Released as an advance online publication in the “Breast Cancer Research and Treatment” journal, the work can help, not only in the early detection and treatment of the disease, but also gives a better understanding of the mechanisms behind it.
DNA repair genes, as the name indicates, repair damaged DNA in a process crucial for cancer prevention. In fact, all over the body genetic mutations are constantly occurring and being fixed through several DNA repair mechanisms and so avoid the accumulation of harmful mutations that can ultimately lead to cancer. As consequence it has been suggested that problems in the body’s DNA repair mechanisms/genes can facilitate the development of cancer.
Following this idea, Sandra Costa, Fernando Schmitt and colleagues in Portugal and Spain, decided to test if it was possible to correlate different forms of four major DNA repair genes existent in the human population to different susceptibilities to breast cancer. In fact, different individuals can present small differences in the DNA sequence of a gene, as it happens, for example, with the gene for eye colour where the variations give origin to the different colours. These different DNA sequences appear as result of mutations and are called genetic polymorphisms.
For this study Costa, Schmitt and colleagues analysed 285 breast cancer patients and 442 healthy controls looking at several genetic polymorphisms in four major DNA repair genes - XRCC1, XPD, RAD51 and XRCC3 - and their relationship with breast cancer incidence.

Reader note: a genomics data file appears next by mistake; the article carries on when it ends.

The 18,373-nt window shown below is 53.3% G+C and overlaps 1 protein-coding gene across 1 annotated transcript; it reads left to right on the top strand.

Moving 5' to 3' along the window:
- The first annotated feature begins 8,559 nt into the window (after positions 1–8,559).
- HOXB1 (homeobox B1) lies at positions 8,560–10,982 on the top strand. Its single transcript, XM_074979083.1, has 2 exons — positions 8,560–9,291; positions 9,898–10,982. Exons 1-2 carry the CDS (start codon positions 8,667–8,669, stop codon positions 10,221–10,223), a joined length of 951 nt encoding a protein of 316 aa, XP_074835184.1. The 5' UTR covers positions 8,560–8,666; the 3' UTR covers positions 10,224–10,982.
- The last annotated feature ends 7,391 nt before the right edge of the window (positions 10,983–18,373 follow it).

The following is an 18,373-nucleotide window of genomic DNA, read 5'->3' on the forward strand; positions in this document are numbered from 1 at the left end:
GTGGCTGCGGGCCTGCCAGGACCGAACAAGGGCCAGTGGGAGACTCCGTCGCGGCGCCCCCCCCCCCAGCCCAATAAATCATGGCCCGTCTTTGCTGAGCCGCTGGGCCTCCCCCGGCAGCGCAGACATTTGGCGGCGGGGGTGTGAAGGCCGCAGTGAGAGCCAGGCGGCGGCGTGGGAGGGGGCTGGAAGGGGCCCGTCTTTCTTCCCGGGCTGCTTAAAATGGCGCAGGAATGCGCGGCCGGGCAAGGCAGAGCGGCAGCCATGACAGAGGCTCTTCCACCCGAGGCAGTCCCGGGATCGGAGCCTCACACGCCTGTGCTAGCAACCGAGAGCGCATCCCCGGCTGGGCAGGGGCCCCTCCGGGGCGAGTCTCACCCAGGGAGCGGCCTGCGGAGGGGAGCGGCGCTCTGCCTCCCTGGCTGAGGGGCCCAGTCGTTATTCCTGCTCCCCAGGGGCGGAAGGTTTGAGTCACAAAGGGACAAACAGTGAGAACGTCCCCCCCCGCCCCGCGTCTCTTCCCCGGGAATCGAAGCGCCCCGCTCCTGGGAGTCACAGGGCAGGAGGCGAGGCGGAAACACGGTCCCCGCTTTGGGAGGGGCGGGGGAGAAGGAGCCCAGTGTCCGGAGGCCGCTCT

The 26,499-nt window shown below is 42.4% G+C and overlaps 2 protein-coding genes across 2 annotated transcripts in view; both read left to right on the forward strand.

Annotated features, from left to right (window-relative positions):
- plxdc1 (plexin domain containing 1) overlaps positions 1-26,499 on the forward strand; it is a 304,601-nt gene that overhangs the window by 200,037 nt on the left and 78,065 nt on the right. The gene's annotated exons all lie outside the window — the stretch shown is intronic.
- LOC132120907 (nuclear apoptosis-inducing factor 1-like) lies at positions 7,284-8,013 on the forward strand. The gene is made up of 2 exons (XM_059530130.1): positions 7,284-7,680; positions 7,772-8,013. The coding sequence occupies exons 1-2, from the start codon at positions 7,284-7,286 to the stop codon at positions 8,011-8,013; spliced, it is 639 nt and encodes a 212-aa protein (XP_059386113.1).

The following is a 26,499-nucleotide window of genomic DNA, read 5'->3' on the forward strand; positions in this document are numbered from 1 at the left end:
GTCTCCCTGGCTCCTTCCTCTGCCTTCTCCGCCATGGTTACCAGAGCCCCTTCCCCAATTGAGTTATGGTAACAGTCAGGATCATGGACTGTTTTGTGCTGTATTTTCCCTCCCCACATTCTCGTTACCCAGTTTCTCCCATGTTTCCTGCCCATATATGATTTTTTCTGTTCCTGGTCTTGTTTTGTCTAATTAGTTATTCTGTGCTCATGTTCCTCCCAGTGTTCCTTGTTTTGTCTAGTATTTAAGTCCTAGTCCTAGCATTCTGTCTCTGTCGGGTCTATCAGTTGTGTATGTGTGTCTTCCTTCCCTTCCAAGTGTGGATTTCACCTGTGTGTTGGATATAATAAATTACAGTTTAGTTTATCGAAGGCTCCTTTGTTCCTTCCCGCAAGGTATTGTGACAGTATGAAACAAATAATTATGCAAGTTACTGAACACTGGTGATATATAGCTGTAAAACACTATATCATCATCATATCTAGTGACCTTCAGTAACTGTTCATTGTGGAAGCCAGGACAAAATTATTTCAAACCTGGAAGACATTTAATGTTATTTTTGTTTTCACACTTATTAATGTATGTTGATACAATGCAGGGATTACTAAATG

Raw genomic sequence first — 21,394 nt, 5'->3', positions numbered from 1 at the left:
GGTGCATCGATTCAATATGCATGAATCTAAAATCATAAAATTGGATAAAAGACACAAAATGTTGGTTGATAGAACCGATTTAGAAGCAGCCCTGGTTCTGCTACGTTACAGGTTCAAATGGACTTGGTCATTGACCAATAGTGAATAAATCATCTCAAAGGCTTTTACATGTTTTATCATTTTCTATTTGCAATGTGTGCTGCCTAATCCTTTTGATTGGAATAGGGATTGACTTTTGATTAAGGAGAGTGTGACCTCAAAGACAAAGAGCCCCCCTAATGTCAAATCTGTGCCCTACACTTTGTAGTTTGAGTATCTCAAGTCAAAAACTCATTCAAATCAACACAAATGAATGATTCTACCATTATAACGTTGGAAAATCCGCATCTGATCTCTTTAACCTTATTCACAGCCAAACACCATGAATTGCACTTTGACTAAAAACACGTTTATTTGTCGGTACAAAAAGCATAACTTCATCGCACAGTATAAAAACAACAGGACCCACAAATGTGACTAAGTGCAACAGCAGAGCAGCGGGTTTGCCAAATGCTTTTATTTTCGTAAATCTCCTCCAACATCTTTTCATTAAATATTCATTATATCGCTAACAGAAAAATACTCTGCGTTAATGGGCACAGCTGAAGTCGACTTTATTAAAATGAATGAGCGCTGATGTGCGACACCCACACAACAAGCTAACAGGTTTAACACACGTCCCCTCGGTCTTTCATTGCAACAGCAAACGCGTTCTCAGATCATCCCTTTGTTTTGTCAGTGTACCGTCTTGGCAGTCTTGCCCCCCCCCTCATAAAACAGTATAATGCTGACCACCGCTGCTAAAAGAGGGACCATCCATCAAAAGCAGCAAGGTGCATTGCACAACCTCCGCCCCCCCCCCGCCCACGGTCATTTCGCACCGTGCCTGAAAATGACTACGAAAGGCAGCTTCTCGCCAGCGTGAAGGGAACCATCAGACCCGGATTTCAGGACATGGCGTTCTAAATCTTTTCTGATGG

It was found that women carrying the genetic polymorphism XRCC1 399Gln and who had no family history of breast cancer, had not only less disease than healthy controls, but it was also found that disease, when it occurred, started later in life. This result suggested that XRCC1 399Gln had a protective effect against breast cancer.
On the opposite side of the spectrum, a genetic polymorphism in the XRCC3 gene - XRCC3 241Met - increased susceptibility to the disease and accelerated disease onset. Again this was only observed in women without a family history of breast cancer.
Finally, the team of researchers found that the polymorphism RAD51 135C increased the risk of breast cancer, this time in the group of women that belonged to families with previous cases of the disease. Variations in the fourth gene studied – XPD – did not show any effect in the incidence of breast cancer at least among the groups and the polymorphisms analysed in this work
Breast cancer is the most common type of cancer and the second leading cause of cancer death among women. According to the World Health Organization every year more than 1 million of people will be diagnosed worldwide with the disease, while 1 in 8 women will develop it during their lifetime. Nevertheless, nowadays, a diagnostic of breast cancer has a relatively good prognosis much due to the development of disease awareness and frequent screenings among women - especially those belonging to higher risk groups - allowing earlier detection (and treatment) of the disease